American Democracy, A Cautionary Tale

The persistent pattern of voting problems in U.S. elections is eroding our image as the world's model democracy.

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Today, there are two states that still have lifetime disenfranchisement for ex-offenders: Kentucky and Virginia, where an estimated 25 percent of African-American men won't be able to vote for or against America's first black man to run for president as a major party nominee.

"We know of no other democracy besides the United States in which convicted offenders who have served their sentences are nonetheless disenfranchised for life," says a report by Human Rights Watch. "…According to research by Penal Reform International, prisoners may vote in countries as diverse as the Czech Republic, Denmark, France, Israel, Japan, Kenya, Netherlands, Norway, Peru, Poland, Romania, Sweden and Zimbabwe. In Germany, the law obliges prison authorities to encourage prisoners to assert their voting rights and to facilitate voting procedures."

No other democracy locks up more people than ours does. And no European democracy has the death penalty. The freedoms that Americans cherish so much and the democratic ideals many are willing to fight and die for are far more precarious in America than in any other free country.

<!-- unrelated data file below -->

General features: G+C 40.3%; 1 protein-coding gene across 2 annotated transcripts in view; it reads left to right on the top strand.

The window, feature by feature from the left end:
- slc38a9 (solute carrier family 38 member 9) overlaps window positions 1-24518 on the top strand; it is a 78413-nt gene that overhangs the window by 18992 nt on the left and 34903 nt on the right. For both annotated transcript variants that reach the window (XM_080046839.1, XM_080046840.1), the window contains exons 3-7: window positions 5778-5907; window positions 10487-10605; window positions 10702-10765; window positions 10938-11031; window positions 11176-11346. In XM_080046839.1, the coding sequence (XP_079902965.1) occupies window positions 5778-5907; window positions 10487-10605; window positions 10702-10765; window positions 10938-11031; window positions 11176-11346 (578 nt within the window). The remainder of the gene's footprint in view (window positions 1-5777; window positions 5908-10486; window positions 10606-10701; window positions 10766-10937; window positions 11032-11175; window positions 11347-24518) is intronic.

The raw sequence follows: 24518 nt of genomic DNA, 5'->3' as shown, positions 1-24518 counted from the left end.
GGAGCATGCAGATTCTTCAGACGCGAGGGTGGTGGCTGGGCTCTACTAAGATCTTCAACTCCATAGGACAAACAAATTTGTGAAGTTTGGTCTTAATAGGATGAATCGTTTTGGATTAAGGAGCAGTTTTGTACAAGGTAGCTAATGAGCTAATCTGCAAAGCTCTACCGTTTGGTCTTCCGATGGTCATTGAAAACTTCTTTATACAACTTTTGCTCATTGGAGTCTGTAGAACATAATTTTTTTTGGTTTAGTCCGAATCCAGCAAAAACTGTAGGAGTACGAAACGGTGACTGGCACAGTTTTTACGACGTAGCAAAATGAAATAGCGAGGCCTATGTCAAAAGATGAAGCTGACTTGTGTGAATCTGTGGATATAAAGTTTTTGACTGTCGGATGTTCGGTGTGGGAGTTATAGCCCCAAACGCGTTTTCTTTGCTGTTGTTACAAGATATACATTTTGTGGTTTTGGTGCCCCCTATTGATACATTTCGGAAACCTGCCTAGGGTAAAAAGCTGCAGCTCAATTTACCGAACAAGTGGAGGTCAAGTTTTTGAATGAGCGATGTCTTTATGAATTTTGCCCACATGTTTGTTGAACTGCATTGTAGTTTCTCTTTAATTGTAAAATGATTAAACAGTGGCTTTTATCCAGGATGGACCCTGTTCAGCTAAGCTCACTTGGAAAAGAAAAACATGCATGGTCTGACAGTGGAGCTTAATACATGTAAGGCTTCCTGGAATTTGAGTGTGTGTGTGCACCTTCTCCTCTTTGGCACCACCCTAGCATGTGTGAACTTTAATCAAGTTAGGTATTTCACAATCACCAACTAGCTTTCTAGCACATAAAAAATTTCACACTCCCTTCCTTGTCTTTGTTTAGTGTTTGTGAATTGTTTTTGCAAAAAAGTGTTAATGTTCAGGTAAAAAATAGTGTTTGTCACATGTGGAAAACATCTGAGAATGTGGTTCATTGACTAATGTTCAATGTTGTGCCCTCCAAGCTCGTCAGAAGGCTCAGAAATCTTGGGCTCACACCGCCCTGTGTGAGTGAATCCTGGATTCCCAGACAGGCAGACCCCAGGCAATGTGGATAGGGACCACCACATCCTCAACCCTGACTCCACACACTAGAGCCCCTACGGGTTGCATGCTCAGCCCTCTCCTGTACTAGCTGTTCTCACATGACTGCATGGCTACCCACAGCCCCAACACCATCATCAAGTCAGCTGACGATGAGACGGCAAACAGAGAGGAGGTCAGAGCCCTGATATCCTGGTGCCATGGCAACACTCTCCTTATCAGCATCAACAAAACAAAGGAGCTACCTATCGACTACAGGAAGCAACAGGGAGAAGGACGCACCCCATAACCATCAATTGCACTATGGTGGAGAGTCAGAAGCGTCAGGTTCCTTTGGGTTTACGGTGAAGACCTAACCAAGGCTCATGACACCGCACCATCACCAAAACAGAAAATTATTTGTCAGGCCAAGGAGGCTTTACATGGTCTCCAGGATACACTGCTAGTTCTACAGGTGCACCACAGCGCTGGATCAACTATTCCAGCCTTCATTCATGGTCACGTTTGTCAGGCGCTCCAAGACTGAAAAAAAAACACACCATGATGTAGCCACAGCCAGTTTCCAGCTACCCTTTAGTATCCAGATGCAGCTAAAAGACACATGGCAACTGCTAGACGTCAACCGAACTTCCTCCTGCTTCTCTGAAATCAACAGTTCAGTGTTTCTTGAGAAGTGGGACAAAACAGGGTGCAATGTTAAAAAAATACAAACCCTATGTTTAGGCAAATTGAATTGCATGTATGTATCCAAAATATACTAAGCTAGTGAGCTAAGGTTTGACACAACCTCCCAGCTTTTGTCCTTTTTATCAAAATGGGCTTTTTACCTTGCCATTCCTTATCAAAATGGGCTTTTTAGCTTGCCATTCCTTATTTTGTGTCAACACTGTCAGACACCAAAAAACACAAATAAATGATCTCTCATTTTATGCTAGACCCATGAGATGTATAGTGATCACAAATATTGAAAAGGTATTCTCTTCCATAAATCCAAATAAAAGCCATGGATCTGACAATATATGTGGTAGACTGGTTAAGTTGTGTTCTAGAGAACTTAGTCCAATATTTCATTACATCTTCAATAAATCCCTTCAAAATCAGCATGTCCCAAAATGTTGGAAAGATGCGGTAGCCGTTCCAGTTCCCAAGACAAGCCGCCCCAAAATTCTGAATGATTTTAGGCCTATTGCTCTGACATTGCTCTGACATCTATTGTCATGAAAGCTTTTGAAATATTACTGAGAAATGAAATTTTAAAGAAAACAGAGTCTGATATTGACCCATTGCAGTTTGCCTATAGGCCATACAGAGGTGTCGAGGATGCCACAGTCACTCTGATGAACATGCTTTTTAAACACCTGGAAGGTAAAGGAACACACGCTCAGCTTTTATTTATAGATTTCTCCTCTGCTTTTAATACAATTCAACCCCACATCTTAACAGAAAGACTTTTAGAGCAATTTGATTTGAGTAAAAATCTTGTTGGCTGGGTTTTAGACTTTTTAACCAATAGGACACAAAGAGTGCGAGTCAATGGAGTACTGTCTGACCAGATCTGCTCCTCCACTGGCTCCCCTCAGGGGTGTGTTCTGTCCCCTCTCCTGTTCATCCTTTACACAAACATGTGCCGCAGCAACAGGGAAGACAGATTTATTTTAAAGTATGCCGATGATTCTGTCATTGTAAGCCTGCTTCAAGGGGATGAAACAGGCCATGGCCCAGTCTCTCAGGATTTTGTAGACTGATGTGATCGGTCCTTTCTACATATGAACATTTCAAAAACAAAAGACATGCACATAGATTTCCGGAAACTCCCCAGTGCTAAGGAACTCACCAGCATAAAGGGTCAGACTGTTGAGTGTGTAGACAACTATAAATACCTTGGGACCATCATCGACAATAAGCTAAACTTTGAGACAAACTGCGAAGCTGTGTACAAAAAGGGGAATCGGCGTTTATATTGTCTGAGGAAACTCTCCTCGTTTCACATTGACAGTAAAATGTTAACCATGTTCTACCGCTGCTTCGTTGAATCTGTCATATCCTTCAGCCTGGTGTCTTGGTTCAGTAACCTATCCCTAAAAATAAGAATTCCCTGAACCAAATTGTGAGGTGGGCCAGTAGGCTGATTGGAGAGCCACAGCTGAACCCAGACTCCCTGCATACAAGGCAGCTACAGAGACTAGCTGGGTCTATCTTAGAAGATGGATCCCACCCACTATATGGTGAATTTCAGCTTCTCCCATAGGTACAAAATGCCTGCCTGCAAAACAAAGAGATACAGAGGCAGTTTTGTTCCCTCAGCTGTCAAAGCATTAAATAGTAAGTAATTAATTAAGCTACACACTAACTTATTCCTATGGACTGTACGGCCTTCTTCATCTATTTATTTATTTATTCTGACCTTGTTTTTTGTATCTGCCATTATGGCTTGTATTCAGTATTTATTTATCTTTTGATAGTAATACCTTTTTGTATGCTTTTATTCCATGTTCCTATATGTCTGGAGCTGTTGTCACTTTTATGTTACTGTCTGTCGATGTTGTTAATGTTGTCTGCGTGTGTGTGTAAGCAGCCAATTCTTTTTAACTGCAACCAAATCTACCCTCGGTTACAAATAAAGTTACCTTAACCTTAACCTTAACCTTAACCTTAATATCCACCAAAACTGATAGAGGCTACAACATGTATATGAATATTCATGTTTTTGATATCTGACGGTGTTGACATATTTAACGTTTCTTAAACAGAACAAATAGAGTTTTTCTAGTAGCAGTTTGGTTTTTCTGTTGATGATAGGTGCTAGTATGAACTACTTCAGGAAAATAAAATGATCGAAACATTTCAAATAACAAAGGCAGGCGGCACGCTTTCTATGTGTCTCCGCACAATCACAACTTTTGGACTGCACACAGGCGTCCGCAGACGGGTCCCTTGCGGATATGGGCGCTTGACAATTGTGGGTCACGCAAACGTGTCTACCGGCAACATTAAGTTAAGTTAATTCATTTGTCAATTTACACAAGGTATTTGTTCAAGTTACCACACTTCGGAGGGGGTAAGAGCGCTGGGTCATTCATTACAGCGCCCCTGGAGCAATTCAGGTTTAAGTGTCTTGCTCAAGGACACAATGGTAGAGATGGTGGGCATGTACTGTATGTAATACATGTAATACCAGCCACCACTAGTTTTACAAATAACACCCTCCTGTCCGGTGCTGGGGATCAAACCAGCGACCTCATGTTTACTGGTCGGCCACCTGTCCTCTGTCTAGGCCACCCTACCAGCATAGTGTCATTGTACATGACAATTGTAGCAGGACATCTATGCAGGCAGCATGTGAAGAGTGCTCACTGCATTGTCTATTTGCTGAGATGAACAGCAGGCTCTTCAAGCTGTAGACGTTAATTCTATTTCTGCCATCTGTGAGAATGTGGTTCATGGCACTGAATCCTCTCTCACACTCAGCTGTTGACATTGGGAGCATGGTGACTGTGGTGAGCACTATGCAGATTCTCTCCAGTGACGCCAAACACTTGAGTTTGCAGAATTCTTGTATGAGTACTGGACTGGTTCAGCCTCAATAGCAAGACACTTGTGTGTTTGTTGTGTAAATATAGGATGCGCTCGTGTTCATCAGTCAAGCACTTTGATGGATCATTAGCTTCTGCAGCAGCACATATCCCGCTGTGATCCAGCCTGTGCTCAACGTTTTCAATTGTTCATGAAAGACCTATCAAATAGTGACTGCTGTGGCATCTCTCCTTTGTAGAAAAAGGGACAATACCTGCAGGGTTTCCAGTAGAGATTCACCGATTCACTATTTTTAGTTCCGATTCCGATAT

In Europe, the American presidential campaign is given daily coverage in the news. At a recent dinner party, I expected the generic questions about the election but instead people wanted to talk about offshore drilling and Sarah Palin and censorship. Here, most people are hip to the issues in this monumental presidential campaign.

Americans' innovative, adventurous and dynamic spirit in governance is still very attractive to Europeans who feel like lawmaking here is slowed down by minute details and inflexibility. But when they come to understand the deep flaws of our election system, it's not hard to comprehend why Europeans and others begin to have doubts about the future of the American democratic tradition.

Rose-Anne Clermont is a Haitian-American writer based in Berlin, Germany.